Sometimes, I’m a little late to the game. Usually it’s because I’m stubborn, but that’s not the problem this time. I’d always heard of Judy Rodgers and her restaurant Zuni Cafe, but why I never looked into her further is beyond me. I actually thought her food was primarily Southwestern, and the restaurant in New Mexico. Boy was I way off. The Zuni Cafe is in San Francisco, California, and it offers vibrant offerings of French and Italian specialties.
The more I looked into the history of the Zuni Cafe, however, I learned that originally it was decorated a Southwestern design by the original owner of the building and “named Zuni, one of the indigenous Pueblo peoples of Arizona and New Mexico.” Back then the cuisine was Mexican. But the restaurant has always been in California!
When Judy Rodgers joined the restaurant, she created, in her words, a kitchen that was “more Eurocentric and adventurous, an evolving hybrid of the cuisines that I love.” Because she’d trained both in France and Italy, it all made sense. Soon the restaurant gained serious international acclaim.
In 2002, Judy published The Zuni Café Cookbook. In 2003, the book won the James Beard Award for Cookbook of the Year and Zuni Café won the award for Outstanding Restaurant in the country; in 2004, Judy won the James Beard Foundation Award for Outstanding Chef; and in 2018 Zuni Café won the award for Outstanding Service.
Honestly, I’m not sure I’ve bookmarked so many recipes than in the Zuni Cafe Cookbook. I’m so glad I bought this book.
The recipe I chose to make is Catalon in origin, a fantastic mixture of romesco sauce, made in a completely different way than I’ve made before, along with shrimp and spinach.
Shrimp Cooked in Romesco with Wilted Spinach
1/2 ounce raw almonds, about 12 nuts
1 ounce hazelnuts, about 32 nuts
1/2 cup coarsely chopped drained tomatoes
About 1/4 cup extra-virgin oil
1 ancho chile
About 1 cup mild-tasting olive oil
1 1/2 ounces chewy, white, peasant-style bread
2 to 3 cloves garlic, peeled
1 teaspoon l’Estornel brand red wine vinegar
1 teaspoon hot paprika
1/2 teaspoon mild paprika
To finish the dish:
1 cup chicken stock, shellfish fumet, or a combination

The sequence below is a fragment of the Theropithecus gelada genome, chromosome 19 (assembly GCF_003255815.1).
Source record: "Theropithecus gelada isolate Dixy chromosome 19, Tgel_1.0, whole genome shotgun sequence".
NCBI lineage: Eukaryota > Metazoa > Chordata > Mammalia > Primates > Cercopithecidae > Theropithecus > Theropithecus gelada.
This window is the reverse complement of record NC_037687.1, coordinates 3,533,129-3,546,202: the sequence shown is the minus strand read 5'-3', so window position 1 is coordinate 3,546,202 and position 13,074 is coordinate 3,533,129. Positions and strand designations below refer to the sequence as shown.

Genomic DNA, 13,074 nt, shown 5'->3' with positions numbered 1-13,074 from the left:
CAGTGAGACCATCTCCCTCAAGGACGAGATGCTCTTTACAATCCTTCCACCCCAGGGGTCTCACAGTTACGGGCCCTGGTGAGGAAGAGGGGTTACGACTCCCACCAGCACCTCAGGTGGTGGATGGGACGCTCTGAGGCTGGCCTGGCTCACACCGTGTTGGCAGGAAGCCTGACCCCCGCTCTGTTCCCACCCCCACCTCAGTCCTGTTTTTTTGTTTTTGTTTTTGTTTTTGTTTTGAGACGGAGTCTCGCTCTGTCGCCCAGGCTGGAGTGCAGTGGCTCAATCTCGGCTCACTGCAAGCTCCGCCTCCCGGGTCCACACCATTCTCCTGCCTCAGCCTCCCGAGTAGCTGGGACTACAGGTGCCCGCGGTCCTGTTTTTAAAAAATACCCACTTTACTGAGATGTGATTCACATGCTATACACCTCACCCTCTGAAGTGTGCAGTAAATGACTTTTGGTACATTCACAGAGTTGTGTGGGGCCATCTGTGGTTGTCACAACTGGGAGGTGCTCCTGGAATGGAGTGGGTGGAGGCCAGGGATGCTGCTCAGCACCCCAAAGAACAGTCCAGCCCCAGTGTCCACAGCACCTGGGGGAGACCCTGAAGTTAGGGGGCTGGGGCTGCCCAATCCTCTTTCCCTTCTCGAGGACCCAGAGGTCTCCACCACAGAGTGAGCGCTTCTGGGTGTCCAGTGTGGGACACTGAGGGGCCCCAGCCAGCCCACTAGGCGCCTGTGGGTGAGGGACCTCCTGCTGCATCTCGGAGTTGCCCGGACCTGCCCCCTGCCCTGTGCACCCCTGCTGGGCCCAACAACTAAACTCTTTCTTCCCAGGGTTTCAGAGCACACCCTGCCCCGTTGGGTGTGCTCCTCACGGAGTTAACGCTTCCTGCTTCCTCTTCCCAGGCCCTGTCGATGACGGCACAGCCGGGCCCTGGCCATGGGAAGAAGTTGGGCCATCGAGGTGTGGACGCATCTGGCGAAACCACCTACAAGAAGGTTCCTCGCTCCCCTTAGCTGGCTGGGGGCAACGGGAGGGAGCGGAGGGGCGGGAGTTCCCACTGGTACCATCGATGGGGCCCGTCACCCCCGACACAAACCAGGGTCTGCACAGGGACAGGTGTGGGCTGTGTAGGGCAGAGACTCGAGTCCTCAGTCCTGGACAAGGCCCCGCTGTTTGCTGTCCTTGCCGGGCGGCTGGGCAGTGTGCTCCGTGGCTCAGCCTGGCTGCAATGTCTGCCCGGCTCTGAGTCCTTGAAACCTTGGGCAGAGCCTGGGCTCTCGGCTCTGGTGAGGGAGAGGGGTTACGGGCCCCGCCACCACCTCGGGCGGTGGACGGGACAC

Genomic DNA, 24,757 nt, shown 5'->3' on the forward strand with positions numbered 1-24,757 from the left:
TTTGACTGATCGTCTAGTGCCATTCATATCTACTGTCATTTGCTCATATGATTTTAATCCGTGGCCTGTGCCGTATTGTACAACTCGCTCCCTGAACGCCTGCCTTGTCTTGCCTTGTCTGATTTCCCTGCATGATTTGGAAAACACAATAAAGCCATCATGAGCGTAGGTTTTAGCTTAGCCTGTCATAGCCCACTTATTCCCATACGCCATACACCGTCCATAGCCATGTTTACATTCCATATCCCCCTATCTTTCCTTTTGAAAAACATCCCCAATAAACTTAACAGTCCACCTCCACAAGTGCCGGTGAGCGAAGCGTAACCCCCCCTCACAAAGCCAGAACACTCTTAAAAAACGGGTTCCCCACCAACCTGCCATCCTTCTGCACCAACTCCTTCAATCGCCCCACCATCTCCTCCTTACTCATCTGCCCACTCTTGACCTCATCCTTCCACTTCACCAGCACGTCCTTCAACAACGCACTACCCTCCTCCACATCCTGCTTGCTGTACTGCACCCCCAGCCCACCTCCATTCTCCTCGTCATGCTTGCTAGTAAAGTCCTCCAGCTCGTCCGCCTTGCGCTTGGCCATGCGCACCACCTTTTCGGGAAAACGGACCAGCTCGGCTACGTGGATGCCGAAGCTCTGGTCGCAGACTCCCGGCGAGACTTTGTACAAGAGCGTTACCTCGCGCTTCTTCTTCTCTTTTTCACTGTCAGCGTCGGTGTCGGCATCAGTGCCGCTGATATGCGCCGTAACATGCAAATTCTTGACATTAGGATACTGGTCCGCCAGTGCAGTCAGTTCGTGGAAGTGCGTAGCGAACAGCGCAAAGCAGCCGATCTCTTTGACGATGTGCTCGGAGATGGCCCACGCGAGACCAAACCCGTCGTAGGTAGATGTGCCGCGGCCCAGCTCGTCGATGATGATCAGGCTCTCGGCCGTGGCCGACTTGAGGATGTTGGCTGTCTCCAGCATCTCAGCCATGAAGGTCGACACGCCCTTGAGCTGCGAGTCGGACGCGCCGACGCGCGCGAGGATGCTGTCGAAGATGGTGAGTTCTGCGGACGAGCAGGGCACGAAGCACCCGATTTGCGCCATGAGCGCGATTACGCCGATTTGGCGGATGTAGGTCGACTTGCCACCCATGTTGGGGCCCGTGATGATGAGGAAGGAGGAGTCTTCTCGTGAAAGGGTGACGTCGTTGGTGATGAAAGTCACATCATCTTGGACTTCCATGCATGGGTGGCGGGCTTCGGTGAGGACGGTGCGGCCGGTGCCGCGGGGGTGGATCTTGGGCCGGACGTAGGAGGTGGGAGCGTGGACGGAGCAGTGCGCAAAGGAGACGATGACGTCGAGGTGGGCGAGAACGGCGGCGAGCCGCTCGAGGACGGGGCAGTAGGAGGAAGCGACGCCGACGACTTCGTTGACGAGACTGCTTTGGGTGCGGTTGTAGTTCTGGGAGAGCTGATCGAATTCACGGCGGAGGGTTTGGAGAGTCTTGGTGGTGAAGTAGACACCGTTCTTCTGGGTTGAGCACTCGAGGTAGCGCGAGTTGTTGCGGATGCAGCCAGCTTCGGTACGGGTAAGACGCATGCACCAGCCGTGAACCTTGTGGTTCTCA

3 tablespoons dry white wine
1/2 cup diced yellow onions
About 1/4 cup extra-virgin olive oil
About 1 1/2 pounds shrimp
3/4 pound spinach, washed, dried
Preheat the oven to 325 degrees F.
Drop the almonds into a small pot of boiling water and leave for about 10 seconds. Drain, slide off the skins, and rub dry. Set aside.
Roast the hazelnuts on a small baking sheet, until the skins darken and start to split, 10 to 15 minutes. While they are till hot, bundle them in a towel beanbag-style, then scrunch and massage them to rub off most of their skins. Pick out the nuts and set aside. (I used de-skinned hazelnuts.)
Turn the oven to broil. Spread the tomatoes 1/2 inch thick in a small, shallow baking dish. Trickle with a little of the olive oil and place under the broiler about 4 inches from the element. Cook until the tomatoes char slightly and bubble, a few minutes. Remove from the broiler.
Reduce the oven temperature to 425 degrees F.
Meanwhile, pour a few cups of boiling water over the chile and leave to swell for a few minutes. Drain, then stem and de-seed the pepper.
Pour mild-tasting olive oil to a depth of 1/2 inch into an 8-inch skillet and set over medium-low heat. Test the temperature with the edge of the slice of bread; when it barely sizzles on contact, reduce the heat slightly and add the bread. (You may need to cut the bread into pieces so it fits into the pan in a single layer.) Check the underside at 1 minute; it should just be beginning to color. Fry until it is the color of corn flakes 2 to 3 minutes per side. Drain and cool on a paper towel.
Thickly slice the garlic, then pound to a paste in a mortar. Scrape into a processor and add the chile, fried bread, almonds, and hazelnuts. Grind to a fine moist paste, scraping the sides frequently. Scrape in the tomato and process to a paste. Add the vinegar, paprika, the remaining extra-virgin olive oil and salt to taste. Taste; it should be bursting with flavor, although not overly spicy. The flavor of the paprika will come out over time.
Spread the paste in a thick layer in a small shallow baking dish and bake until the surface has turned dark orange with occasional flecks of brown, about 8 minutes.
To finish the dish, bring the stock, fumet, and the white wine to a simmer in a small saucepan. Turn off the heat and stir in the romesco base. Taste for salt. Cover and set aside for about 30 minutes. As this brew cools, the crumbs will begin to swell and soften, which will give the sauce a nice texture.
Place the onions in a 3-quart saute pan with about 2 tablespoons of the olive oil and a few pinches of salt. Cook over medium heat until translucent and tender, about 5 minutes. Add the romesco and warm through. Add the shrimp and turn the heat to medium. Cook gently, turning each one over once in the thickening sauce, until the shrimp are just firm and opaque. This should take no longer than 4 minutes, but depends on the size of the shrimp.
Meanwhile, warm another 2 tablespoons olive oil in a 12-inch skillet over medium heat. Add the spinach and sprinkle with salt. Gently turn and fold leaves until they are uniformly wilted and bright green. Taste for salt and add another trickle of oil if the spinach seems lean.
Divide the spinach among warm plates. Arrange the shrimp on top of the spinach. Spoon the sauce over all.
This dish was good, but surprisingly on the bland side for me. I added more salt and lots of cayenne pepper flakes. I also think I’d just use chicken broth next time, no shellfish fumet; it really affected the flavor negatively.
I served a pinot grigio, but a light red would also be excellent.